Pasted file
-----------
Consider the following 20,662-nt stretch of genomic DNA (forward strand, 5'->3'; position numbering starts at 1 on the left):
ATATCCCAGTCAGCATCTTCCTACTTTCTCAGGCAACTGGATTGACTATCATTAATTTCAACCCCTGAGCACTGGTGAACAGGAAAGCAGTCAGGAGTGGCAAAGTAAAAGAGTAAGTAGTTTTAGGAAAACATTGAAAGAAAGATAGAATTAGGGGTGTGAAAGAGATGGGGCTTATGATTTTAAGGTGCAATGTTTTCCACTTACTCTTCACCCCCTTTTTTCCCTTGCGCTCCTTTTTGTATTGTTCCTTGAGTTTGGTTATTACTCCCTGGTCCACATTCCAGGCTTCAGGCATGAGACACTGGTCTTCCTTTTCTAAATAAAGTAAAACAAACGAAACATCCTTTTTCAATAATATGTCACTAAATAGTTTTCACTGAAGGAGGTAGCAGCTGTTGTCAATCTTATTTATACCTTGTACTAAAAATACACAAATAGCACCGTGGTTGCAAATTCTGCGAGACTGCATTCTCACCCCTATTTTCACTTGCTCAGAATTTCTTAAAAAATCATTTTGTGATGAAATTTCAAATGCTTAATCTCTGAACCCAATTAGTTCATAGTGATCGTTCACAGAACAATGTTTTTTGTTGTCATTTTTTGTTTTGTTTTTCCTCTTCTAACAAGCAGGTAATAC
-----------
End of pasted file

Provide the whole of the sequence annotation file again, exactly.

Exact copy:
Consider the following 20,662-nt stretch of genomic DNA (forward strand, 5'->3'; position numbering starts at 1 on the left):
ATATCCCAGTCAGCATCTTCCTACTTTCTCAGGCAACTGGATTGACTATCATTAATTTCAACCCCTGAGCACTGGTGAACAGGAAAGCAGTCAGGAGTGGCAAAGTAAAAGAGTAAGTAGTTTTAGGAAAACATTGAAAGAAAGATAGAATTAGGGGTGTGAAAGAGATGGGGCTTATGATTTTAAGGTGCAATGTTTTCCACTTACTCTTCACCCCCTTTTTTCCCTTGCGCTCCTTTTTGTATTGTTCCTTGAGTTTGGTTATTACTCCCTGGTCCACATTCCAGGCTTCAGGCATGAGACACTGGTCTTCCTTTTCTAAATAAAGTAAAACAAACGAAACATCCTTTTTCAATAATATGTCACTAAATAGTTTTCACTGAAGGAGGTAGCAGCTGTTGTCAATCTTATTTATACCTTGTACTAAAAATACACAAATAGCACCGTGGTTGCAAATTCTGCGAGACTGCATTCTCACCCCTATTTTCACTTGCTCAGAATTTCTTAAAAAATCATTTTGTGATGAAATTTCAAATGCTTAATCTCTGAACCCAATTAGTTCATAGTGATCGTTCACAGAACAATGTTTTTTGTTGTCATTTTTTGTTTTGTTTTTCCTCTTCTAACAAGCAGGTAATAC